Also helping with fundraising Sept. 24 in the park pavilion were sales of breakfast burritos. Starting an hour before the parade, a variety of pre-made, heated burritos were offered by students from Coronado teacher Jordan Sveen's Family, Career, and Community Leaders of America (FCCLA) program.
       The burritos replaced the previous parade breakfast format, in which pancakes had been cooked on a grill. Sveen said that preparing the food in advance made the enterprise more manageable because no actual cooking equipment had to be brought in.
       The students made about 300 burritos in advance, but “we sold out,” Sveen said afterward. “Next year, we'll make double that.”
       Another fundraising idea, suggested earlier this year, had been to organize a “fun run,” for which participation fees would have been charged. But that didn't come together this time, Smith said.
       For the second year, the parade started at 10 a.m. instead of the previous 9. The idea was to have the event during a time when most of the stores in Old Colorado City would be open; and sure enough, afterward a number of people in Coronado garb were seen roaming the streets of the historic district.
       The parade was started by Coronado's student government as part of 1981 Homecoming activities, and student elected officials - this year led by President Tegan Gough - still play a major role.
       A separate but related event Sept. 24 took place across the street from the park, in front of the Old Colorado City Library, where staffers and volunteers were handing out free ice cream and selling used books for the fifth consecutive year as part of a post-parade celebration in honor of library benefactor Andrew Carnegie.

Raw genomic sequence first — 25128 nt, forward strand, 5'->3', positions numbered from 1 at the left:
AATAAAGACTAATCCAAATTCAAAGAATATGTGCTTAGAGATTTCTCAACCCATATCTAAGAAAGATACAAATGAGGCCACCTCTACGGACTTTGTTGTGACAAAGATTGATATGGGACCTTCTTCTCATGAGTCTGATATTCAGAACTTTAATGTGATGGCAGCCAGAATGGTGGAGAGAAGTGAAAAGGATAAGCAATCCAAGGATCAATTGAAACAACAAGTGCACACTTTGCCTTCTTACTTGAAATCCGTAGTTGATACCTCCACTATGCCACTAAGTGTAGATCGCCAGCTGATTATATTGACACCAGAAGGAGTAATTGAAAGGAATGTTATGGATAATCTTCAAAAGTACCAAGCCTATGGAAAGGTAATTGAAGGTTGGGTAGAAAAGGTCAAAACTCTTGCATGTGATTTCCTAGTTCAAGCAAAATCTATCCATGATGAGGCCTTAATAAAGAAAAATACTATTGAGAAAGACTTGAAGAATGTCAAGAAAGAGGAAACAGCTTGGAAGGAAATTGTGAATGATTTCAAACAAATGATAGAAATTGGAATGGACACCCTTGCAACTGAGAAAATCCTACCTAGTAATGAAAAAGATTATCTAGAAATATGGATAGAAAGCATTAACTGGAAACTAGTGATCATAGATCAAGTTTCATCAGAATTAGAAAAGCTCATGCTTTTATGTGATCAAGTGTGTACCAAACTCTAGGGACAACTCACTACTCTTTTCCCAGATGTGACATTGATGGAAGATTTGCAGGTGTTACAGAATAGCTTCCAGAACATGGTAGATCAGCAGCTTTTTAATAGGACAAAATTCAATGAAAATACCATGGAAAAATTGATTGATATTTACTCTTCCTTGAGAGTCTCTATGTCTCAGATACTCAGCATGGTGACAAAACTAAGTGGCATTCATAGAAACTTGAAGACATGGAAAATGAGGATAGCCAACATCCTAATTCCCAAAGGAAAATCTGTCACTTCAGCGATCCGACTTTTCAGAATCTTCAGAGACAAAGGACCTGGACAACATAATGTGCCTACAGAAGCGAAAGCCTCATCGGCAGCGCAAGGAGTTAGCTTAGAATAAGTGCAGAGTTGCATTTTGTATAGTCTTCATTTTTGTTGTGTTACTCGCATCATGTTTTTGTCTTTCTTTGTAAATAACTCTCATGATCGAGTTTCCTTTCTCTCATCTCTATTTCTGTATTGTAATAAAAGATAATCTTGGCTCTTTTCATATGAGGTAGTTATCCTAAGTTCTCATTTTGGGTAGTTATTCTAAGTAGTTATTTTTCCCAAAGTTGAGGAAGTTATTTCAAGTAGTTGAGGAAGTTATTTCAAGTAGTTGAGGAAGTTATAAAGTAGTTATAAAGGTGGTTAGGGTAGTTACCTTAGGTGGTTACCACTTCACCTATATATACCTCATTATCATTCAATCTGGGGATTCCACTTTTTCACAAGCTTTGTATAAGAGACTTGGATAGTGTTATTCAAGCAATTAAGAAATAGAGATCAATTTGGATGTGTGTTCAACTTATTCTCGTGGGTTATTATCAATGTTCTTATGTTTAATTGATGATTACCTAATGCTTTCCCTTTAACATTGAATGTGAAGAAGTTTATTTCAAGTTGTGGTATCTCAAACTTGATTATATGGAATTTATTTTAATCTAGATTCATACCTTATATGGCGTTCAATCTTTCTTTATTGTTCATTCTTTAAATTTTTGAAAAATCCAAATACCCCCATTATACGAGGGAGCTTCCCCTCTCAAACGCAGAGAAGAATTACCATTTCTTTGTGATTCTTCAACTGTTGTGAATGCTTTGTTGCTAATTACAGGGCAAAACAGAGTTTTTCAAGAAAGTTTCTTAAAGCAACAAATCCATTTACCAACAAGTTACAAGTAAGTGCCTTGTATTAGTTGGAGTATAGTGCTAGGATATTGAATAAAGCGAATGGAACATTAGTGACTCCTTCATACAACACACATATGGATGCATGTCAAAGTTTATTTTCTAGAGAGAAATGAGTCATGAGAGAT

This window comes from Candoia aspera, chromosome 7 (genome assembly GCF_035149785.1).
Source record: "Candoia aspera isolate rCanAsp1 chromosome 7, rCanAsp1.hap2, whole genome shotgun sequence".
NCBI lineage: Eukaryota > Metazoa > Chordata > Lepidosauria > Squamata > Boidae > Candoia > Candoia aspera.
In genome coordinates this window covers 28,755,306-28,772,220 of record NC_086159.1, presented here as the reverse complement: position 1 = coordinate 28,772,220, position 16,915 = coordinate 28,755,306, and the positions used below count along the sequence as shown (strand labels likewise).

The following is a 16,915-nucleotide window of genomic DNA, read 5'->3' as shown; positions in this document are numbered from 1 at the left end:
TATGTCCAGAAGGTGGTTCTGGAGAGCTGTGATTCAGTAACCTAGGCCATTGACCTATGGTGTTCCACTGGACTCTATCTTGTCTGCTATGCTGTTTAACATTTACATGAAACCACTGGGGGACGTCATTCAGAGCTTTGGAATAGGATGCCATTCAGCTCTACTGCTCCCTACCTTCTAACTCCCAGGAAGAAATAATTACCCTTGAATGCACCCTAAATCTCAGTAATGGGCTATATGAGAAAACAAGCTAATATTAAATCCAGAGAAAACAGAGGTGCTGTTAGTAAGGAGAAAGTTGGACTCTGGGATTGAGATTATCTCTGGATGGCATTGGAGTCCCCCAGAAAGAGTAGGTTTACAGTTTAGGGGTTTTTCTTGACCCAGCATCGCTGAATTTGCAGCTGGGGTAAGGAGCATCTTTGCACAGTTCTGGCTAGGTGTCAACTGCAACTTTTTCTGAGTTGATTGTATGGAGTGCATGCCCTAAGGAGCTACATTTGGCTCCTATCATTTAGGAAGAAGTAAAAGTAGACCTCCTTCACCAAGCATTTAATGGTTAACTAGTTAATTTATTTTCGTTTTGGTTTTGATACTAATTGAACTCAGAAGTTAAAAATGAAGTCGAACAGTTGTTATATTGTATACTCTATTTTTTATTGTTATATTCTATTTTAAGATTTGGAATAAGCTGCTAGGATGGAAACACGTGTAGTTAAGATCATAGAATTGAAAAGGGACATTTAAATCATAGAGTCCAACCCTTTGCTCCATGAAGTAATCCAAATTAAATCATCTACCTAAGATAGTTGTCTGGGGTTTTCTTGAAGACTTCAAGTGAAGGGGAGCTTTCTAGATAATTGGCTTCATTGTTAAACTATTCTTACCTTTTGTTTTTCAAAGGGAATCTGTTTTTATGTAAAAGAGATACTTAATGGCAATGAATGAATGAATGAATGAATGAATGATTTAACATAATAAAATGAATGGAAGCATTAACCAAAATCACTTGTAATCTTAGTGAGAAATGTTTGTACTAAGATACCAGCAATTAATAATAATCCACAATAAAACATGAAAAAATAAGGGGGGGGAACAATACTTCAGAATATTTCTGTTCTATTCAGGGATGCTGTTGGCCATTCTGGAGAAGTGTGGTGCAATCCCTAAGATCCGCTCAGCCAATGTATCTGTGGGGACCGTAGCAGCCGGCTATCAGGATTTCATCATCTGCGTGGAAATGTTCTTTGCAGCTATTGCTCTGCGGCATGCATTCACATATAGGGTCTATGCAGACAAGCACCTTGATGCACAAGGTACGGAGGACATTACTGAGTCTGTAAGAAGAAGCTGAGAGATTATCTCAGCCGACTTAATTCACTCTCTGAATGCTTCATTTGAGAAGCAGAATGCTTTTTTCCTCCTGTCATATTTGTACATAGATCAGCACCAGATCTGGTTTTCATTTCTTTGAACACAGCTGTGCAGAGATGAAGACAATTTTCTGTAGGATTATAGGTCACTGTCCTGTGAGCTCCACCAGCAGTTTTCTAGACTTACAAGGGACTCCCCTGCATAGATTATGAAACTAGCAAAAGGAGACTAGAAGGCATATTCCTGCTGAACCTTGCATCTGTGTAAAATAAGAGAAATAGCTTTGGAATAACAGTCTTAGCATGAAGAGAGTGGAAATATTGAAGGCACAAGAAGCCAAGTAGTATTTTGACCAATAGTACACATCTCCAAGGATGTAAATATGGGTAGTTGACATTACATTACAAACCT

Westside Pioneer article
(Posted 9/26/16; Schools:Coronado High School)

Coronado High cheerleaders dance in synchronization on the stage while the school band performs in front of it and the crowd gathers for the parade-concluding pep rally in Bancroft Park.
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The West Middle School track team's banner is happily displayed.
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LEFT: The Coronado tennis team rides on a float, waving their hands (and their racquets) to the crowd. RIGHT: Trumpet players in the Coronado band perform for the crowd in Bancroft Park during the pep rally after the parade.
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Howbert Elementary turned out one of the larger contingents from a feeder school in the parade.
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Passing 27th Street as they move eastward down Colorado Avenue, enthusiastic girls volleyball players are followed by other floats and marchers.
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Members of the crowd enjoy the scene as decorated parade floats move past them in the 2400 block of Colorado Avenue.
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LEFT: In the Bancroft pavilion, selling burritos they'd made as a parade fundraiser are Coronado FCCLA students (from left) Olivia Nesmith, Keatyn Hobson, Jordan Sveen (teacher), Keelin Reder, Rylea Baumberger, Fatma Ouslati and Kaitlyn Pottger. RIGHT: Volunteers (from left) Nate Taylor, Rainie Vaughn and Ollie Vaughn help hand out free ice cream for the Old Colorado City Library's Carnegie celebration after the parade.